- Cardiovascular control
- Pulmonary function
- Sleep physiology
- Traumatic brain injury
- Prosthetic limb design and use
- Joint pain
- Spinal cord injuries
- Environmental and high altitude physiology
- Muscle atrophy
- Balance control
- Neuromuscular physiology
- Running mechanics and injuries
For more information about research in the department, visit our HPHY Laboratories website.
The Student Experience
After two important years of immersion in Chemistry (year 1) and Biology (year 2) as preparation, students begin the Anatomy and Physiology core sequence—typically in their junior year. The hard work of the first two years pays off as students journey through systems of the body interweaving knowledge from the Human Anatomy courses (HPHY 321 in fall; HPHY 323 in winter) and Human Physiology courses (HPHY 322 in fall; HPHY 324 in winter), which are complementary and designed to be taken together. Spring term completes the series with a combined Anatomy & Physiology III course (HPHY 325) and Physiology of Exercise (HPHY 371). Although these classes are large (250–300 students) we make the big class feel small using evidence-based teaching strategies in which students are actively engaged in the classroom through i>clicker practice questions, worksheets, predictions, and interactive discussions with peers and the teaching team.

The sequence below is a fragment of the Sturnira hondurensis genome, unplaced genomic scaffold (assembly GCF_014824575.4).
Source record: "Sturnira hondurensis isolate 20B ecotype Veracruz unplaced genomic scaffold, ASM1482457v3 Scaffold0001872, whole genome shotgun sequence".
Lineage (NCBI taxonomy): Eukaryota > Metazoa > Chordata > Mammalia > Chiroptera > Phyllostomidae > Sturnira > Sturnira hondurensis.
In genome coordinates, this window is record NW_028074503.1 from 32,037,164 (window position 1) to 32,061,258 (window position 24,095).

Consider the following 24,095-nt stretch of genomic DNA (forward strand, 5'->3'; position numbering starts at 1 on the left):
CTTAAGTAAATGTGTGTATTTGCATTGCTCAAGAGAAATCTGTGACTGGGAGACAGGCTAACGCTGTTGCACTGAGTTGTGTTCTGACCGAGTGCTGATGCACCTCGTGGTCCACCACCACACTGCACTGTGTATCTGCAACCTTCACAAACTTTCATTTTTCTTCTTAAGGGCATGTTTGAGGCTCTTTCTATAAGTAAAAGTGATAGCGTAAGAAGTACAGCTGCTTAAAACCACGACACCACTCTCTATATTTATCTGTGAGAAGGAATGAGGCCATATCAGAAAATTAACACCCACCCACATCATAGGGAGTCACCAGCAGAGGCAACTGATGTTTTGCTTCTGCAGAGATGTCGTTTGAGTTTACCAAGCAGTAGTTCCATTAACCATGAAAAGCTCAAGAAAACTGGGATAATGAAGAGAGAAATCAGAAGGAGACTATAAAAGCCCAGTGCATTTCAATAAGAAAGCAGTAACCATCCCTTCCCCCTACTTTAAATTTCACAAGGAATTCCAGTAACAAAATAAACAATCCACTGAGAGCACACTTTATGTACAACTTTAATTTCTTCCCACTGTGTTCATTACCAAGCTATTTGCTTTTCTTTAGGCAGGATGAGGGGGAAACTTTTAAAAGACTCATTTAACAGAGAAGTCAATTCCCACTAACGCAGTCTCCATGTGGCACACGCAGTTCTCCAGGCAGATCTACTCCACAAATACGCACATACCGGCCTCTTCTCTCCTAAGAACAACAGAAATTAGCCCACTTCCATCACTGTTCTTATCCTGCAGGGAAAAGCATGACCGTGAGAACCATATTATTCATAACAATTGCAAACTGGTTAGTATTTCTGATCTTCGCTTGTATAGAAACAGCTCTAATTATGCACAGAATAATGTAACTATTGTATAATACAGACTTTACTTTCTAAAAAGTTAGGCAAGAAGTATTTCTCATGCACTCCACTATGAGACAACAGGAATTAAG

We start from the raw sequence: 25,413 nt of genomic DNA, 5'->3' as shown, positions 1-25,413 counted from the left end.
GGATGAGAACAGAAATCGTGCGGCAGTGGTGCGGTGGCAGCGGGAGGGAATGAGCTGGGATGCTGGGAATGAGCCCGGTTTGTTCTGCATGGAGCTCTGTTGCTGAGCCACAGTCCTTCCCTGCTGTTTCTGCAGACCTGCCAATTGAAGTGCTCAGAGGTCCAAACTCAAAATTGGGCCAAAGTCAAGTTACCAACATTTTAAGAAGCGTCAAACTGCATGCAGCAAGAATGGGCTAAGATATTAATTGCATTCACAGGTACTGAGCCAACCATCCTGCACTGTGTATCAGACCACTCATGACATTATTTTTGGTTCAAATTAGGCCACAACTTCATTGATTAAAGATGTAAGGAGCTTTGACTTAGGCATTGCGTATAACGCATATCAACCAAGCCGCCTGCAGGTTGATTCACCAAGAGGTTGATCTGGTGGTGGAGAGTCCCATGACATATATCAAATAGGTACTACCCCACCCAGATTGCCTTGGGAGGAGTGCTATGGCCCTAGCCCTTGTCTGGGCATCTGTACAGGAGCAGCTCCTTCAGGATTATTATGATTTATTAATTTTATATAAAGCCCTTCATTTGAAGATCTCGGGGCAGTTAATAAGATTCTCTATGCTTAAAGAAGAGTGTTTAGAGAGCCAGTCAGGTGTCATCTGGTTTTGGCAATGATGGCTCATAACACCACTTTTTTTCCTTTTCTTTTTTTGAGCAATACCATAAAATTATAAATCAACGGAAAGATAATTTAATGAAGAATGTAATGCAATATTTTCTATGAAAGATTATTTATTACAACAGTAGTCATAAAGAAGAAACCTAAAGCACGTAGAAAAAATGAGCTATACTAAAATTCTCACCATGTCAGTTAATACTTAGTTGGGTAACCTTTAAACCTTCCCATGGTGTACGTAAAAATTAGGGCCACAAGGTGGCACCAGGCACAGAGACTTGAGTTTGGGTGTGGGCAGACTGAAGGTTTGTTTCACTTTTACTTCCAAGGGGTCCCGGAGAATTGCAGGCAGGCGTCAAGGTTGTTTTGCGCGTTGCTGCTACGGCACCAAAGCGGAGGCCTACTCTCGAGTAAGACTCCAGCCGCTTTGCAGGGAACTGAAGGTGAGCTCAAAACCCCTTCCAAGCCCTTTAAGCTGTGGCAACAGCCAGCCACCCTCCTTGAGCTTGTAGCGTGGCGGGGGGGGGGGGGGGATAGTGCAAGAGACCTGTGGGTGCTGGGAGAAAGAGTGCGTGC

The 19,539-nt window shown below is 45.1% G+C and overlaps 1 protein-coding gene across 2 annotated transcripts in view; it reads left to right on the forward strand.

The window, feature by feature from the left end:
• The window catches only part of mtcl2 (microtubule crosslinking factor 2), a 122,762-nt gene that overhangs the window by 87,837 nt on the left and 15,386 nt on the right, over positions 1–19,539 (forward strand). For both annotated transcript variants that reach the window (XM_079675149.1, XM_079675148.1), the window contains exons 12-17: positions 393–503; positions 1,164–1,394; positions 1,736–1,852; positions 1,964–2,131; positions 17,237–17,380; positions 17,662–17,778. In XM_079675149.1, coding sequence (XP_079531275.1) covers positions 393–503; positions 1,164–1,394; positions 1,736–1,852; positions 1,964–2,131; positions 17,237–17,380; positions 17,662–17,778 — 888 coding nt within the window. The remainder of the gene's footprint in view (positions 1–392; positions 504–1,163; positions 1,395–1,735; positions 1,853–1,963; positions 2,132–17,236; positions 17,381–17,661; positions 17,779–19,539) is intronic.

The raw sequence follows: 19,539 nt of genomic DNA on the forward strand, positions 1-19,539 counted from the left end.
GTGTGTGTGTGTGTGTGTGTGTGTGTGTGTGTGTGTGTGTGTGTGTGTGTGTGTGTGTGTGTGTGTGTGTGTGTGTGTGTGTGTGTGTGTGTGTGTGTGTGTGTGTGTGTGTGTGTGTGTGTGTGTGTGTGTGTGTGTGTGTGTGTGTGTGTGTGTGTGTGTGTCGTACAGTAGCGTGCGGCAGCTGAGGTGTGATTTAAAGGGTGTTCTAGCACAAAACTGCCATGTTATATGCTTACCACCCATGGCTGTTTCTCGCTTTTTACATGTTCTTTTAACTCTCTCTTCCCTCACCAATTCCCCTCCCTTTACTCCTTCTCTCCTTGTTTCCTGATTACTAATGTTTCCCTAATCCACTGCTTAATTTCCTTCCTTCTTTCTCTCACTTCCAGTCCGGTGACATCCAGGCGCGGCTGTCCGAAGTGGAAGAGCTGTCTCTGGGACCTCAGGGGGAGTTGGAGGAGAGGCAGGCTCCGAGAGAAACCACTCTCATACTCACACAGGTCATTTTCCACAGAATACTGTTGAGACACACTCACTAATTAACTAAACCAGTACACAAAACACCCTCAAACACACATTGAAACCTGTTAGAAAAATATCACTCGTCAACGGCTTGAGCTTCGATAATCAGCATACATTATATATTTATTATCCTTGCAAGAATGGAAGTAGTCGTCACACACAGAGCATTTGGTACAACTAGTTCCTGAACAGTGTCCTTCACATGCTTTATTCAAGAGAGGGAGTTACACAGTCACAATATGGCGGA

The student’s senior year includes a selection of courses that align with their personal interests and career goals. Each student will take a minimum of one 400-level Capstone Course in which they will learn in-depth knowledge about a particular topic of interest, such as Neurophysiology of Concussion, Clinical Anatomy or Therapeutic Techniques. These small courses (no more than 30 students) promote student-centered learning at its best as students become the experts and learn how to effectively share their knowledge with others. Throughout, students can expect to work with faculty who are interested in their growth and supportive of their future endeavors.
Pedro Abdala was drawn to the UO because of the human physiology major and the opportunities it offered. During his time as an undergraduate he participated in research in the Exercise and Environmental Physiology Lab under Dr. John Halliwill. As a senior, Pedro was a teaching assistant for anatomy labs and physiology labs. His favorite class was cadaver dissection. “After spending a year learning anatomy in the classroom and in the cadaver lab, the dissection class allowed me to take my knowledge to the next level,” said Pedro. “You can’t get more ‘hands-on’ than that.” Pedro also spent time volunteering at PeaceHealth Hospital at Riverbend in order to gain clinical experience. His favorite past time is being a rabid Duck football fan. Pedro will continue his path to becoming a physician when he begins medical school at Oregon Health and Science University in fall 2016.
With your degree in human physiology you might choose a career working in a hospital, clinic, or medical laboratory. You could also pursue employment in pharmaceutical or medical technology sales or find professional opportunities in a crime lab or corporate fitness. Many human physiology graduates elect to earn advanced degrees in allied health professions including medicine, physical and occupational therapy, nursing, dentistry, pharmacy, athletic training, public health, and chiropractic. Earning a teaching certificate or going on to do research are also possibilities.